One of the most remarkable--but unremarked-upon-- occurrences of 2015 was the admission by the IAB that the business screwed up.
Except for extraordinary mistakes, like Volkswagen’s pollution control deception, it's not often we get that kind of blunt talk .
So in October, when Scott Cunningham, IAB’s vice president of technology and ad operations more or less apologized for the basic trajectory of Internet advertising that was kind of a big deal.
“We messed up,” he wrote on the IAB’s blog.
“The fast, scalable systems of targeting users with ever-heftier advertisements have slowed down the public Internet and drained more than a few batteries. We were so clever and so good at it that we over-engineered the capabilities of the plumbing laid down by, well, ourselves,” Cunningham wrote. “This steamrolled the users, depleted their devices, and tried their patience. . .The rise of ad blocking poses a threat to the Internet and could potentially drive users to an enclosed platform world dominated by a few companies. We have let the fine equilibrium of content, commerce, and technology get out of balance in the open Web. . . We lost sight of our social and ethical responsibility to provide a safe, usable experience for anyone and everyone wanting to consume the content of their choice.”
Cunningham’s comments, and the IABs proposal for a path toward solutions, came amid increased concern about the twin threats of viewability scammers and ad blocking technology. In the circular way a lot of media problems evolve, ad blockers exist to blot out a glut of advertising, and bots and hidden frames exist because there’s such a glut of advertising out there it’s easy to dupe the market. They’re kind of a tag team.
There are various estimates out there, but possibly as many as half the ads served online are non-viewable, even now. (As a corollary, competing measurements of viewable ads is its own business, which has its own Alice in Wonderland quality). The outdoor advertising industry even launched its You Are Real campaign (“You are consuming an advertisement. You are real,” one of the campaign’s billboards reads) to highlight the online madness.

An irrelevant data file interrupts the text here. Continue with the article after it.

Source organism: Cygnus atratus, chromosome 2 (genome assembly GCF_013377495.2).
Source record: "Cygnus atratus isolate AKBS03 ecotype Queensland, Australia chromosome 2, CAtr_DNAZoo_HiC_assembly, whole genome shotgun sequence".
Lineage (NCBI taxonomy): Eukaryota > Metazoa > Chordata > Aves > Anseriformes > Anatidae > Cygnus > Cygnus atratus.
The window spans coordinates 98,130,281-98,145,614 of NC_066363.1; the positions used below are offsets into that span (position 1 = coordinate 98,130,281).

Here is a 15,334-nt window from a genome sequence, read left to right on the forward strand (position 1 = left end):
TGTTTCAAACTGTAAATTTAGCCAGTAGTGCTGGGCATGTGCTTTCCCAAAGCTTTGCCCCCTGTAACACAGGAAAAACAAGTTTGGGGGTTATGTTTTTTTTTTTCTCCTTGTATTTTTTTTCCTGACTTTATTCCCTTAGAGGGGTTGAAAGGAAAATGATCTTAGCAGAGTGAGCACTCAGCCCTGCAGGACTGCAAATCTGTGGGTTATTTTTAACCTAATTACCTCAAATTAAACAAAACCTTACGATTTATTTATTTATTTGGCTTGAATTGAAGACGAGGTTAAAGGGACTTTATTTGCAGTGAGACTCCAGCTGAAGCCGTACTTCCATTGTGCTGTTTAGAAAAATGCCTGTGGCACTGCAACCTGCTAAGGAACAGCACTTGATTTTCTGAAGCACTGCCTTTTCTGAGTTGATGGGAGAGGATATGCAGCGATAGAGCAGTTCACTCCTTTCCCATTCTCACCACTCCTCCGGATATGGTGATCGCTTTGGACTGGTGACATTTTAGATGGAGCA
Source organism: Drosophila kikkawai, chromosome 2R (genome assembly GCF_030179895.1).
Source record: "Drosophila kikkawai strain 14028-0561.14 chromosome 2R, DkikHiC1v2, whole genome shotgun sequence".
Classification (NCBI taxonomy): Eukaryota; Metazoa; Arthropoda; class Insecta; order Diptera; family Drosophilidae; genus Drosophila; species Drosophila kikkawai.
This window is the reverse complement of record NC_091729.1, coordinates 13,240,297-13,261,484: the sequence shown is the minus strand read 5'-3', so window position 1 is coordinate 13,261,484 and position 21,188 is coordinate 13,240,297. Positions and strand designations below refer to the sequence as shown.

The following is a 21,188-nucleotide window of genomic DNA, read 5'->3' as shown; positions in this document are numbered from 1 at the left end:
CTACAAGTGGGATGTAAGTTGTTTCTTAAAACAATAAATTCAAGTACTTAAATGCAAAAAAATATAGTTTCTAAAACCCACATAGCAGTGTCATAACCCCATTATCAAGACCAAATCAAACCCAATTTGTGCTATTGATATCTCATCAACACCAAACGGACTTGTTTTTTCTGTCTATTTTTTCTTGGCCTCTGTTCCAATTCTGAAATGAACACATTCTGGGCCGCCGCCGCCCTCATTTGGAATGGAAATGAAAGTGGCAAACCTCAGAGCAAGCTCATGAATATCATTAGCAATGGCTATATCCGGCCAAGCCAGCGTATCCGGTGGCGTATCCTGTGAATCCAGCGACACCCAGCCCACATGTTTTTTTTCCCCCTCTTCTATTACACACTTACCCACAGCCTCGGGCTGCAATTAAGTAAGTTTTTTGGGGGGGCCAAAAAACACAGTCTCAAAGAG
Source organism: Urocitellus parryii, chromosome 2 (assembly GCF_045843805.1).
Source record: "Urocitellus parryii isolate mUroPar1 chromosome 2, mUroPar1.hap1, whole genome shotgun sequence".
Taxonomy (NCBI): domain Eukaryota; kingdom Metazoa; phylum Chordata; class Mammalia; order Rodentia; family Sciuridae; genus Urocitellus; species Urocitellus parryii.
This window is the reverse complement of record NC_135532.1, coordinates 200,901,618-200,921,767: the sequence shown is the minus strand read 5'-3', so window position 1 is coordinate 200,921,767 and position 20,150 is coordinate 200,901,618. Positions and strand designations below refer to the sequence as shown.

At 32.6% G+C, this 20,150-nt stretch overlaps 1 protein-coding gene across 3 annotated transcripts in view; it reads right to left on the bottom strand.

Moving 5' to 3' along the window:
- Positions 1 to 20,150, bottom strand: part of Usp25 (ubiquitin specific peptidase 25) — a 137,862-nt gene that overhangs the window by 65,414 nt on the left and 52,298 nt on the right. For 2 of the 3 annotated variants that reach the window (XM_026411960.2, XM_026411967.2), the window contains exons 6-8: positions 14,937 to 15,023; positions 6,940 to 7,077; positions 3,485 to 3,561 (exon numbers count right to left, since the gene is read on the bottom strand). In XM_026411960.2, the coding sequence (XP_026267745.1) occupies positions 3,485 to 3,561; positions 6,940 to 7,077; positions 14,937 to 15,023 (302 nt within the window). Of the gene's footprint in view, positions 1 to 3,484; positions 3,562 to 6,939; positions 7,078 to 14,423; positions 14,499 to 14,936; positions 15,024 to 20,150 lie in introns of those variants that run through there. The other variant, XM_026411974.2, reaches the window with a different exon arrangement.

Throwing ads everywhere angered users. They turned, increasingly, to blockers. Until this year, using ad blockers on a smartphone was difficult but the new ability to do so latest model iOS systems seemed to capture everybody’s interest and attention, because unwanted advertising is a really lame way to exceed monthly data caps.
And on desktops, young adults are the most likely to use ad blockers---as many as 35% of users 18-24 in the U.S. use them, and about 30% of users 25-34.
Digital boosters excitedly point out that young people are turning off TV and are more accustomed, now, to streaming alternatives. But if the big growing cluster of the population is racing toward ad-free pay models or using ad blockers, they seem to be very willfully choosing to avoid ads. It’s not just consumers who are missing the messages. It’s also the messengers.